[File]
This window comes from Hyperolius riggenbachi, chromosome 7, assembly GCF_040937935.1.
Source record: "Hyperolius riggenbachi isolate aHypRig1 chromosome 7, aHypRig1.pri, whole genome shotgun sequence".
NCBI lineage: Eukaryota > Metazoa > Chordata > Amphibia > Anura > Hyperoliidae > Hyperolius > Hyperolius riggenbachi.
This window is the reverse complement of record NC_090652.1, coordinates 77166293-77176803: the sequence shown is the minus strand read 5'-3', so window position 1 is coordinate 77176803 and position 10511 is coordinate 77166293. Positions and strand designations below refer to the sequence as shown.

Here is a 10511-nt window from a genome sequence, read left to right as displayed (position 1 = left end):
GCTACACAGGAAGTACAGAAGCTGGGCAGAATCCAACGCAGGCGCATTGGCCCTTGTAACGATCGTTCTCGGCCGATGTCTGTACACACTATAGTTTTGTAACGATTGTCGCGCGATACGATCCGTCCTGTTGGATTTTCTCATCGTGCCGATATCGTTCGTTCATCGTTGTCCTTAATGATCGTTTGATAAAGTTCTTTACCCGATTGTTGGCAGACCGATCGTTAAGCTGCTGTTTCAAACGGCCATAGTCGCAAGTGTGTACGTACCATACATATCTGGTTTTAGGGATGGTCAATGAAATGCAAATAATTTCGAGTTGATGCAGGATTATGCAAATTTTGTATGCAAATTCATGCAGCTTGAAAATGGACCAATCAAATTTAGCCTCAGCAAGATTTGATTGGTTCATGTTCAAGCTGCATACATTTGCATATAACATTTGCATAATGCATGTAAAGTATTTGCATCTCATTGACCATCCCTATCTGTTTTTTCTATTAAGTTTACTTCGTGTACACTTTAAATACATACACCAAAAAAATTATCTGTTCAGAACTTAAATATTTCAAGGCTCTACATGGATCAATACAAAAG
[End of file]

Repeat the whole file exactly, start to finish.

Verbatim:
This window comes from Hyperolius riggenbachi, chromosome 7, assembly GCF_040937935.1.
Source record: "Hyperolius riggenbachi isolate aHypRig1 chromosome 7, aHypRig1.pri, whole genome shotgun sequence".
NCBI lineage: Eukaryota > Metazoa > Chordata > Amphibia > Anura > Hyperoliidae > Hyperolius > Hyperolius riggenbachi.
This window is the reverse complement of record NC_090652.1, coordinates 77166293-77176803: the sequence shown is the minus strand read 5'-3', so window position 1 is coordinate 77176803 and position 10511 is coordinate 77166293. Positions and strand designations below refer to the sequence as shown.

Here is a 10511-nt window from a genome sequence, read left to right as displayed (position 1 = left end):
GCTACACAGGAAGTACAGAAGCTGGGCAGAATCCAACGCAGGCGCATTGGCCCTTGTAACGATCGTTCTCGGCCGATGTCTGTACACACTATAGTTTTGTAACGATTGTCGCGCGATACGATCCGTCCTGTTGGATTTTCTCATCGTGCCGATATCGTTCGTTCATCGTTGTCCTTAATGATCGTTTGATAAAGTTCTTTACCCGATTGTTGGCAGACCGATCGTTAAGCTGCTGTTTCAAACGGCCATAGTCGCAAGTGTGTACGTACCATACATATCTGGTTTTAGGGATGGTCAATGAAATGCAAATAATTTCGAGTTGATGCAGGATTATGCAAATTTTGTATGCAAATTCATGCAGCTTGAAAATGGACCAATCAAATTTAGCCTCAGCAAGATTTGATTGGTTCATGTTCAAGCTGCATACATTTGCATATAACATTTGCATAATGCATGTAAAGTATTTGCATCTCATTGACCATCCCTATCTGTTTTTTCTATTAAGTTTACTTCGTGTACACTTTAAATACATACACCAAAAAAATTATCTGTTCAGAACTTAAATATTTCAAGGCTCTACATGGATCAATACAAAAG